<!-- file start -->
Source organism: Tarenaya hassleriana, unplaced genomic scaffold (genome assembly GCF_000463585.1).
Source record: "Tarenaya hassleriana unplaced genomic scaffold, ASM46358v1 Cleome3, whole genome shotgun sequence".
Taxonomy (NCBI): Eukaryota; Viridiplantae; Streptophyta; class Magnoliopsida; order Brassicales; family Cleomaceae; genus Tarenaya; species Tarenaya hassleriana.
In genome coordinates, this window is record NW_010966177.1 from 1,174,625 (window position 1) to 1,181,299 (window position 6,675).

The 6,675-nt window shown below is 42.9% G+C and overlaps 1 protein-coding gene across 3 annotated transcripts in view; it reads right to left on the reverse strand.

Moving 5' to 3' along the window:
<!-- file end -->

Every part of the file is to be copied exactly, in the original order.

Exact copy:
Source organism: Tarenaya hassleriana, unplaced genomic scaffold (genome assembly GCF_000463585.1).
Source record: "Tarenaya hassleriana unplaced genomic scaffold, ASM46358v1 Cleome3, whole genome shotgun sequence".
Taxonomy (NCBI): Eukaryota; Viridiplantae; Streptophyta; class Magnoliopsida; order Brassicales; family Cleomaceae; genus Tarenaya; species Tarenaya hassleriana.
In genome coordinates, this window is record NW_010966177.1 from 1,174,625 (window position 1) to 1,181,299 (window position 6,675).

The 6,675-nt window shown below is 42.9% G+C and overlaps 1 protein-coding gene across 3 annotated transcripts in view; it reads right to left on the reverse strand.

Moving 5' to 3' along the window: